Interactions of corn stover incorporation and simulated tillage on emission of CO2: a laboratory study
Bajgai, Y and Kristiansen, P and Hulugalle, N and McHenry, M, Interactions of corn stover incorporation and simulated tillage on emission of CO2: a laboratory study, Resilient Food Systems for a Changing World: Proceedings of the 5th World Congress of Conservation Agriculture Incorporating 3rd Farming Systems Design Conference, 26-29 September 2011, Brisbane, Australia, pp. 1-4. (2011) [Refereed Conference Paper]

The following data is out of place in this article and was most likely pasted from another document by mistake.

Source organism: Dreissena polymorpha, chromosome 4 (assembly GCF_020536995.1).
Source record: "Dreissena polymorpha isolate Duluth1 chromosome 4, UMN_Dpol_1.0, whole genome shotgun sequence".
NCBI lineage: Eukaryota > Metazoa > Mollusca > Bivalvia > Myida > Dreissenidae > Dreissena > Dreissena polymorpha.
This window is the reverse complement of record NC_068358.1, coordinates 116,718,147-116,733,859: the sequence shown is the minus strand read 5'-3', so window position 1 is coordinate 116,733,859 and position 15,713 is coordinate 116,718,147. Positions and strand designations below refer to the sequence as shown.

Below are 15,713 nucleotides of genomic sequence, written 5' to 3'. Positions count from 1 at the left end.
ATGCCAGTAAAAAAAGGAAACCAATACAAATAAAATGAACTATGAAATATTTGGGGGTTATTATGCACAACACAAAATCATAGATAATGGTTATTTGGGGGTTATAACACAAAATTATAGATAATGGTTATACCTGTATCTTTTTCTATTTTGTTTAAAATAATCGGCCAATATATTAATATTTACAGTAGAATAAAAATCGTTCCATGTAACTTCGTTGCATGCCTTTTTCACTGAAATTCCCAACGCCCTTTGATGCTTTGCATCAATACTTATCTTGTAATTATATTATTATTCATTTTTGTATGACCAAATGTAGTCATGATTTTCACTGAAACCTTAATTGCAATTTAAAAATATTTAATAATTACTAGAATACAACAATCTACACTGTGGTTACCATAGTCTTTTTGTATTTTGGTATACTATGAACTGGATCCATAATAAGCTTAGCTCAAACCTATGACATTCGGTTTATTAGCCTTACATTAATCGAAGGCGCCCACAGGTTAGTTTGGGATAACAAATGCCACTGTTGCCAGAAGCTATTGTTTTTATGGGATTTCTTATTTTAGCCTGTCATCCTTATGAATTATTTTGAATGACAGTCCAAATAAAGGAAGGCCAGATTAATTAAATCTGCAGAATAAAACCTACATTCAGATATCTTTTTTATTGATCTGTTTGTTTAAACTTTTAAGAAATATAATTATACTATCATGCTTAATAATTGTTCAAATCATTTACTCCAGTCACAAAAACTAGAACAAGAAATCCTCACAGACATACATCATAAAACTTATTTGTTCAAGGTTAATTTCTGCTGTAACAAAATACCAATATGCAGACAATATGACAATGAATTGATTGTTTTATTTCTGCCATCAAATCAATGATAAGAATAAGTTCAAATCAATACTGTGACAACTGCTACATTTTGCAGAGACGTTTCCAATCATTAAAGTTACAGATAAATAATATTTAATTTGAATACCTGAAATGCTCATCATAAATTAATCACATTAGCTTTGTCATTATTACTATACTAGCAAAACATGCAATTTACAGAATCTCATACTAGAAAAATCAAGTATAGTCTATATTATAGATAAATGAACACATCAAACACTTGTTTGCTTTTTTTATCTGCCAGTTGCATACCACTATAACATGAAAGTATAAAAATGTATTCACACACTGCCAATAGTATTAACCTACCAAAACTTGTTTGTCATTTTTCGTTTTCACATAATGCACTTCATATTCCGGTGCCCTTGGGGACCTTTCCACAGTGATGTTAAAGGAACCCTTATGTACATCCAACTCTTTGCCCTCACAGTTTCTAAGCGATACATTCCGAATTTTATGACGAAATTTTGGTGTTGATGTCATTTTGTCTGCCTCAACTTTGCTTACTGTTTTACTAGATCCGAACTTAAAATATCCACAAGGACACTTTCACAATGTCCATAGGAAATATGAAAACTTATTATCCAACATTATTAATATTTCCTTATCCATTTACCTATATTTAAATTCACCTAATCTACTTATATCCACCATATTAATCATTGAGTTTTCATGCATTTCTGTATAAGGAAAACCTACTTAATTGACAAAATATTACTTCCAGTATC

Annual horticultural systems commonly rely on frequent and intensive tillage to prepare beds and manage weeds and insects. However, tillage increases the loss of soil organic carbon (SOC) through accelerated CO2 emission brought about by improvement in soil aeration and soil and crop residue contact (Angers et al., 1993). In contrast, some vegetable farmers use green manures, organic inputs (e.g. compost, mulch) and crop residues to perform various functions including increasing soil organic matter (SOM). Crop residue management systems that maintain organic materials in situ can benefit SOM (van Groenigen, et al., 2011). The effects of tillage and crop residue management can have opposing influences and may be difficult to isolate (Dalal et al., 2011). The SOC pool in the soil is the balance of C inputs in the form of crop residue and biomass, and C outputs such as CO2 emissions and other losses. The CO2 fixed in plant biomass by photosynthesis is returned to soil that forms SOM, some of which is lost due to tillage (Jarecki and Lal, 2003). Vegetable systems are vulnerable with very little crop residue input and heavy reliance on tillage, reducing SOC. We hypothesised that such systems could be made more resilient by including a high-residue grain crop like sweet corn ('Zea mays' var. 'rugosa' L.) in the rotation. The subsequent corn stover input in the soil could balance the expected loss of SOC due to tillage. This laboratory study was conducted to separate the effects of residue incorporation and tillage in an associated field trial where sweet corn stover incorporation in a corn-cabbage ('Brassica oleracea' L.) rotation had a positive effect on SOC, but no differences in SOC for organic and conventional soil management systems. Organic vegetable systems rely on tillage for weed control, whereas conventional systems rely on herbicide. The laboratory study sought to evaluate CO2 emissions in incubated soil after simulated tillage (weed control in organic) with and without the incorporation of ground corn stover.